“I have never seen anything like it.”
That is state Senator Jamilah Nasheed (D-St. Louis) talking about the legislative session that just ended in Jefferson City. That is really saying something, given that she has served in the state Legislature since 2007. She is now, finally, finished in the capitol, term-limited as a state senator after serving as a state representative from 20017-2013.
It’s not only that she finished this session wearing a protective mask during a pandemic, though there is that. Working alongside out-state Republicans has challenged the mental health of black state legislators since state Rep. Walthall M. Moore Sr. became the first black elected to the Missouri Legislature in 1921. It might be useful perspective to consider that there was legal slavery in Missouri for 145 years, from 1720-1865, though blacks have been voting – in the super-minority – to enact state laws for less than 100 years.
This legislative session, however, the health risks were not only to one’s mental health.
“Most of the Republicans did not believe if you had on a mask it would protect you or protect others,” Nasheed said. “To be in a building with people who were not protecting themselves or others, I would not be surprised if individuals get sick with COVID-19 as a result of being in that building. They put a lot of lives in jeopardy.”
The Republican leadership rightly claimed that they needed to pass a state budget before the new fiscal year begins on July 1, and they did accomplish that – though with so many uncertainties about state revenue, given the economic havoc wrought by the pandemic, that no one believes this budget will be final. But they did a lot of other dangerous work besides – and almost none of the work expected of public servants in the midst of a pandemic.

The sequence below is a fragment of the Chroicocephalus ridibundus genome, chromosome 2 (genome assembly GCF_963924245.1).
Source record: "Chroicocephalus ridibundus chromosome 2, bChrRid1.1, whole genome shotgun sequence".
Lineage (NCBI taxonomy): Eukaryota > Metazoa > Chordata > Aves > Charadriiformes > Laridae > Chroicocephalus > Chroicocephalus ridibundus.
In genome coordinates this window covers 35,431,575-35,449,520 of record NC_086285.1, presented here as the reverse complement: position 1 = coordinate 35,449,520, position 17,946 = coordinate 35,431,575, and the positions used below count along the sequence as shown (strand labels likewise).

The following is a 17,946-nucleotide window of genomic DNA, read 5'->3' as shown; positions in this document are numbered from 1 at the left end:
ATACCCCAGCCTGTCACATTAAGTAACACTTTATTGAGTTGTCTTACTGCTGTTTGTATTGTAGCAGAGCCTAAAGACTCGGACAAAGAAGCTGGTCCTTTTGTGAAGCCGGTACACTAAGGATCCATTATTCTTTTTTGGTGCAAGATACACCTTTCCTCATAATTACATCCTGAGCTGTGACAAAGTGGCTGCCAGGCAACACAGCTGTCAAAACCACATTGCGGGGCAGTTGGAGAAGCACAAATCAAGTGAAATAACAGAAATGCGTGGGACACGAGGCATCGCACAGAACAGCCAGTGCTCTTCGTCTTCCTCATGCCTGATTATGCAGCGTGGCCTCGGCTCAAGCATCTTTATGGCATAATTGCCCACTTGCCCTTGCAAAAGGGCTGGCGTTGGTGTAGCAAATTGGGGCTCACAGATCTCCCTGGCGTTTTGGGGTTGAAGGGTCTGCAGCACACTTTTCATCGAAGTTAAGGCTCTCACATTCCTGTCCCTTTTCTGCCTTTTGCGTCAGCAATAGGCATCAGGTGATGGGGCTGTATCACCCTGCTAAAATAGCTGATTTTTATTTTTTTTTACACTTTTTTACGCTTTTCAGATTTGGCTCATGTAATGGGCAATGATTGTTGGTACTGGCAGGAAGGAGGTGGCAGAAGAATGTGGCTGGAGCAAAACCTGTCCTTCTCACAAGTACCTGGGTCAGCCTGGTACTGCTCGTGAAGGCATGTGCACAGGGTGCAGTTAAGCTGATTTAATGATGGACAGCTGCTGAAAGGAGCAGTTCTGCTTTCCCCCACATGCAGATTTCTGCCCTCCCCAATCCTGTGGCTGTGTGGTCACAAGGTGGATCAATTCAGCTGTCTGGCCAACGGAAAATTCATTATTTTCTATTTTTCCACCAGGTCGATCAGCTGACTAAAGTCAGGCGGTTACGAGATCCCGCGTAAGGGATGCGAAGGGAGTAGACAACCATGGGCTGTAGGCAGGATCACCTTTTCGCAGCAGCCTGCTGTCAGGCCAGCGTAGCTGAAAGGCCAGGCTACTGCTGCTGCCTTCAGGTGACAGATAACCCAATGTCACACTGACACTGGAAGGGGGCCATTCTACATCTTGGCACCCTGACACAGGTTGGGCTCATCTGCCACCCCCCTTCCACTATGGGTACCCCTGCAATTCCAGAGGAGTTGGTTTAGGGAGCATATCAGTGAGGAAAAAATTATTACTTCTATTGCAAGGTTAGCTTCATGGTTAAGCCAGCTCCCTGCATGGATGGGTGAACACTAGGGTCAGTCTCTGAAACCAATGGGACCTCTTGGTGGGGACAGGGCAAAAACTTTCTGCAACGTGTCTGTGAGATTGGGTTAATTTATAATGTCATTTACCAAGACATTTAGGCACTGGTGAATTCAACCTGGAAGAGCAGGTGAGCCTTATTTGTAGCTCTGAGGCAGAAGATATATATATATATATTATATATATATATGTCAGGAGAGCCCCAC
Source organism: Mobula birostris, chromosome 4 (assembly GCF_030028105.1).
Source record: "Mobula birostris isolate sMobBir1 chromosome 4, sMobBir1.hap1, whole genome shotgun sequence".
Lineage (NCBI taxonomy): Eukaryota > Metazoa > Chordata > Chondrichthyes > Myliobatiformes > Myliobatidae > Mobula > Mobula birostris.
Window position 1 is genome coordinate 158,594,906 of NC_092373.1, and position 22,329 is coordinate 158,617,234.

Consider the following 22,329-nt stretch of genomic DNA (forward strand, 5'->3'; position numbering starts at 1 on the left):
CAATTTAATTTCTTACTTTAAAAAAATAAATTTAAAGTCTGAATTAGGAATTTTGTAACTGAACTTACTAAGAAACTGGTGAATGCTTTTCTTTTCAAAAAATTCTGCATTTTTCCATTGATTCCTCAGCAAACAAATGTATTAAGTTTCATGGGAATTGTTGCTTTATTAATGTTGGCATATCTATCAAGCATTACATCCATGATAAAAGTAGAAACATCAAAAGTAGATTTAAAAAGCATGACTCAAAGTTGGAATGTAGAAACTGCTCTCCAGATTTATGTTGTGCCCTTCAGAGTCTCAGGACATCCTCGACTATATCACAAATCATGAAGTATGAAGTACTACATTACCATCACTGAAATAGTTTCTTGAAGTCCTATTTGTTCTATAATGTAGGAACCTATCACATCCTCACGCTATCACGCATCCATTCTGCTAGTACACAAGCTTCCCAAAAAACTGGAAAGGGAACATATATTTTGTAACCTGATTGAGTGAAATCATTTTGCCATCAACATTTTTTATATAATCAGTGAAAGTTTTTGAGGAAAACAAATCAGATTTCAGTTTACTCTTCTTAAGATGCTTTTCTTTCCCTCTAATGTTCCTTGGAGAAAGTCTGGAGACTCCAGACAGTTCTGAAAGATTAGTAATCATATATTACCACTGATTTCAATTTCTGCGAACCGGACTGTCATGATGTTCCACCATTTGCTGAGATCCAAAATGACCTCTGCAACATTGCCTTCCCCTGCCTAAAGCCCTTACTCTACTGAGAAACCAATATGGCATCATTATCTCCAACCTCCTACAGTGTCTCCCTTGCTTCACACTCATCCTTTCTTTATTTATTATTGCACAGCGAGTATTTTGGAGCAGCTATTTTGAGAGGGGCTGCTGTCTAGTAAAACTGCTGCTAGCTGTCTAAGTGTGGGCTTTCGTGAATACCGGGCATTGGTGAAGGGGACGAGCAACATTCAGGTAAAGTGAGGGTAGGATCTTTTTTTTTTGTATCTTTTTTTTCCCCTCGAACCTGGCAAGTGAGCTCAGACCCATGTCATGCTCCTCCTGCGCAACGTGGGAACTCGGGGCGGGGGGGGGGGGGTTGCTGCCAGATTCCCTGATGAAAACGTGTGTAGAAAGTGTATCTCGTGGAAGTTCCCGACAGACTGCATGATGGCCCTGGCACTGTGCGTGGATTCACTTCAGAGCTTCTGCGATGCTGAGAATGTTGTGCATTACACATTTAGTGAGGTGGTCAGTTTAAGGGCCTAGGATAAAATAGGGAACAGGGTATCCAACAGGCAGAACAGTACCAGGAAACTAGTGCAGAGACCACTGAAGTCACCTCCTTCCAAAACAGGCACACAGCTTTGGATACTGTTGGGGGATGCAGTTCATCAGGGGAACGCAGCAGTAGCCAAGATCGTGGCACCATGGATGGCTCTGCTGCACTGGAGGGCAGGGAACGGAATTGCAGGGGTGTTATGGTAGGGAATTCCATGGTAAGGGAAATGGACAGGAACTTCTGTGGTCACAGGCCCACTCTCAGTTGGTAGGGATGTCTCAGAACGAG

“During a pandemic, we should have been making sure our healthcare workers have protective equipment, that Missourians who are unemployed are receiving benefits, that we are providing resources to help our citizens,” said state Rep. Steven Roberts (D-St. Louis), one of several Democrats vying for the seat Nasheed is vacating. “Instead, they just kept ramming through Republican priorities that hurt the everyday people we are all elected to serve.”
Roberts mentioned Senate Bill 591, which hurts all Missourians at the expense of the corporate interests served by the Republican Party. “It raises the burden of proof for seeking punitive damages for bad merchandising practices,” Roberts said. “To do that in the midst of a pandemic – to raise the bar so high it could be more cost-effective, say, to keep making a faulty part because you know you’re less likely to pay damages – when the point is to deter a bad actor from doing something horrible.”